11. When speaking with someone, use their name as much as possible.
Most of us are aware that people love hearing and talking about themselves. There is an old saying that everyone’s favorite topic is themselves. This may be overstating the truth a bit, but it’s hard to deny that nearly everyone enjoys talking and hearing about themselves. Talking to someone by using their name—rather than buddy, Miss, etc.—suggests that you consider them important and memorable, and so they are more likely to find you more likeable, agreeable, and personable. Additionally, find out how people like to think of themselves (what is their self-image) and reinforce this to enable them to like you even more.
12. Don’t reward all the time.
Studies have shown that intermittent reinforcement is more effective at modifying someone’s behavior than constant reinforcement. When you reward someone for something every time they do it, they get used to it, and so the reward has to keep increasing to have the same effect. Rewarding only sometimes is a better option. When people say something funny, don’t smile every single time. Use what’s called an intermittent reinforcement schedule—you can keep track mentally—to be sure that you only deliver the reward between 30%-70% of the time. The exact frequency depends on things such as the reward, the person, and what is practical, but the bottom line is, don’t reward all the time.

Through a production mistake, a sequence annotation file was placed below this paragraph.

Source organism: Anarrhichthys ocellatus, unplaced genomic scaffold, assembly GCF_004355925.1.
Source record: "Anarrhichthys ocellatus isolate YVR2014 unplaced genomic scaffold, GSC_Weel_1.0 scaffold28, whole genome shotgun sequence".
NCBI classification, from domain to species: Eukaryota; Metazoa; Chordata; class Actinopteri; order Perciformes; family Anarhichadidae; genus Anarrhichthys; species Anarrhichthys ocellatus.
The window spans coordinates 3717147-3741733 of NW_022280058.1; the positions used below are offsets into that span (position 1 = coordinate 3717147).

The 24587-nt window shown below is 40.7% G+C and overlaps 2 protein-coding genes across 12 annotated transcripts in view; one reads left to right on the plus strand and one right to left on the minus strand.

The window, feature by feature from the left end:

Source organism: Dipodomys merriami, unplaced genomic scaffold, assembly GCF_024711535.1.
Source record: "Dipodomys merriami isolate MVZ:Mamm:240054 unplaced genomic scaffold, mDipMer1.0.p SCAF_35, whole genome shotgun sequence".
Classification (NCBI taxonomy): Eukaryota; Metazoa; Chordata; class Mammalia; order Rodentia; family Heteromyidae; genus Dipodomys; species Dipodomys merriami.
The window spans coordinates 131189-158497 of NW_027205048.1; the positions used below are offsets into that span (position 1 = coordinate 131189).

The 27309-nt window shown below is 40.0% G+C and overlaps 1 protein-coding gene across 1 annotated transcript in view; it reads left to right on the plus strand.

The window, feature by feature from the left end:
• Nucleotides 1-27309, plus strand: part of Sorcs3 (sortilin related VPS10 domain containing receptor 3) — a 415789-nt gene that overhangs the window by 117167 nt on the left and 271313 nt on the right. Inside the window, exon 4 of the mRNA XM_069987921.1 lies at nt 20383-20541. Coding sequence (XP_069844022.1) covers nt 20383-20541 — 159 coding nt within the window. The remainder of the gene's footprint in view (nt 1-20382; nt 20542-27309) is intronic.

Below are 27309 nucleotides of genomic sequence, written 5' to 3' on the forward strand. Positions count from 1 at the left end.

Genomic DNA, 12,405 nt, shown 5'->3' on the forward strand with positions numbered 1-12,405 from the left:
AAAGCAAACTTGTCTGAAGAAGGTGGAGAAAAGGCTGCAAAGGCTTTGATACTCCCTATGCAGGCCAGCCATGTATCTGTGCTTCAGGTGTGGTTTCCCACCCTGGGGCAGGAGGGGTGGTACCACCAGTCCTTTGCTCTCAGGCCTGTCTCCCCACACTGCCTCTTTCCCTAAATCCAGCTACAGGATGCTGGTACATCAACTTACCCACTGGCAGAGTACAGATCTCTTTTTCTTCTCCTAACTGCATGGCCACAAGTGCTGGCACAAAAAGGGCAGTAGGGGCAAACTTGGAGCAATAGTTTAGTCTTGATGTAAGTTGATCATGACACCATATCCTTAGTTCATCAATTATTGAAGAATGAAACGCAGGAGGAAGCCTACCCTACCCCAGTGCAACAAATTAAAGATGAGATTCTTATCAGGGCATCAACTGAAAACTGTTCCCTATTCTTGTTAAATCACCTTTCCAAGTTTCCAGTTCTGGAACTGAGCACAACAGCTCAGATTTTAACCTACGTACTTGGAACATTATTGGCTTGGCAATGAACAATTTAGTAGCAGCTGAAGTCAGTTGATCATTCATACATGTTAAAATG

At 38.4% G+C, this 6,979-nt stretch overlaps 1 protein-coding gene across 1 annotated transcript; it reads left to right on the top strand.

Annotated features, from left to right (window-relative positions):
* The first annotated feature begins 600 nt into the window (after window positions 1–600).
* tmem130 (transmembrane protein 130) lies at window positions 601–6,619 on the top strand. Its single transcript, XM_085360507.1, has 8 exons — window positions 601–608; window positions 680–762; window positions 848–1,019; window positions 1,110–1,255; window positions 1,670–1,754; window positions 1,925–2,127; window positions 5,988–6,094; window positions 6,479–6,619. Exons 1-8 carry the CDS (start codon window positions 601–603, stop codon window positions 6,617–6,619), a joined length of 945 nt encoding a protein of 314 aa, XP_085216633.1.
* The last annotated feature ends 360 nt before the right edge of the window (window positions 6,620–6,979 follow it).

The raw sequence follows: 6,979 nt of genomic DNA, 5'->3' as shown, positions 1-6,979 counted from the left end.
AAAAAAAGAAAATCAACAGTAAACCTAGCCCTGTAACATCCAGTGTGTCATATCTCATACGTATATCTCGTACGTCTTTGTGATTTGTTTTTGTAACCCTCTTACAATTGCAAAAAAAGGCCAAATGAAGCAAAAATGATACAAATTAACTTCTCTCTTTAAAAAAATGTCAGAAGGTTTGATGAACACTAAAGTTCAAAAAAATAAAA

13. Nod (subtly) when people are talking to you.
It indicates that you are genuinely interested in what they are saying, and will cause them to like you more. People are drawn to other people who convey some kind of interest in them. There is a fine line between being subtle and mildly annoying; learn to tread it.
14. To get a girlfriend or boyfriend, have a girlfriend or boyfriend.